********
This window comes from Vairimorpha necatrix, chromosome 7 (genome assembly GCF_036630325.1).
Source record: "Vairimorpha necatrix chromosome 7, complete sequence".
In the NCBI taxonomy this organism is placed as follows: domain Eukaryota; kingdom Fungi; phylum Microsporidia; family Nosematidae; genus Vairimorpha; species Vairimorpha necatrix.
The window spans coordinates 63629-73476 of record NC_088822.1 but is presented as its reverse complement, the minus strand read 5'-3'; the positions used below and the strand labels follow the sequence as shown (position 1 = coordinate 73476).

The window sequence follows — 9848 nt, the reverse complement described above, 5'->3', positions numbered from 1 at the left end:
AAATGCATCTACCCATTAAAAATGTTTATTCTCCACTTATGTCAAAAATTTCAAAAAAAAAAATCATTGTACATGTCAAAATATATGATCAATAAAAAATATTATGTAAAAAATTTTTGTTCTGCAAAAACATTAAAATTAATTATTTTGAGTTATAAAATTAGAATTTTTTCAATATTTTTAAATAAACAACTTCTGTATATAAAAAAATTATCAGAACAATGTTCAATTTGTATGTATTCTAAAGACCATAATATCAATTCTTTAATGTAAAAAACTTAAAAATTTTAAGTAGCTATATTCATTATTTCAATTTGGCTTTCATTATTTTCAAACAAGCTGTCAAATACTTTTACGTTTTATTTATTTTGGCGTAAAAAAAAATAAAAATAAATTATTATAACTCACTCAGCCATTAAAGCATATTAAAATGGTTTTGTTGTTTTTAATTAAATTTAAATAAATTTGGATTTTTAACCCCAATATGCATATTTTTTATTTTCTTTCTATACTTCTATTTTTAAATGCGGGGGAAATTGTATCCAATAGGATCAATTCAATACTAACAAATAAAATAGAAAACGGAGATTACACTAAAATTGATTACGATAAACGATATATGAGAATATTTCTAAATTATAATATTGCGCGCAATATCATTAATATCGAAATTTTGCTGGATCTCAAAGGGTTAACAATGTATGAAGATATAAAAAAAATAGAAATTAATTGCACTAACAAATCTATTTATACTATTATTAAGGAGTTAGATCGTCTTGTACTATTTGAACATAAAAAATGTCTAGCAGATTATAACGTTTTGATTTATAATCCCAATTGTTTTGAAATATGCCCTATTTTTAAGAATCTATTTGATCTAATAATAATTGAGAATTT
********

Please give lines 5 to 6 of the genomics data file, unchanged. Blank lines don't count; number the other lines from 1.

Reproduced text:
The window sequence follows — 9848 nt, the reverse complement described above, 5'->3', positions numbered from 1 at the left end:
AAATGCATCTACCCATTAAAAATGTTTATTCTCCACTTATGTCAAAAATTTCAAAAAAAAAAATCATTGTACATGTCAAAATATATGATCAATAAAAAATATTATGTAAAAAATTTTTGTTCTGCAAAAACATTAAAATTAATTATTTTGAGTTATAAAATTAGAATTTTTTCAATATTTTTAAATAAACAACTTCTGTATATAAAAAAATTATCAGAACAATGTTCAATTTGTATGTATTCTAAAGACCATAATATCAATTCTTTAATGTAAAAAACTTAAAAATTTTAAGTAGCTATATTCATTATTTCAATTTGGCTTTCATTATTTTCAAACAAGCTGTCAAATACTTTTACGTTTTATTTATTTTGGCGTAAAAAAAAATAAAAATAAATTATTATAACTCACTCAGCCATTAAAGCATATTAAAATGGTTTTGTTGTTTTTAATTAAATTTAAATAAATTTGGATTTTTAACCCCAATATGCATATTTTTTATTTTCTTTCTATACTTCTATTTTTAAATGCGGGGGAAATTGTATCCAATAGGATCAATTCAATACTAACAAATAAAATAGAAAACGGAGATTACACTAAAATTGATTACGATAAACGATATATGAGAATATTTCTAAATTATAATATTGCGCGCAATATCATTAATATCGAAATTTTGCTGGATCTCAAAGGGTTAACAATGTATGAAGATATAAAAAAAATAGAAATTAATTGCACTAACAAATCTATTTATACTATTATTAAGGAGTTAGATCGTCTTGTACTATTTGAACATAAAAAATGTCTAGCAGATTATAACGTTTTGATTTATAATCCCAATTGTTTTGAAATATGCCCTATTTTTAAGAATCTATTTGATCTAATAATAATTGAGAATTT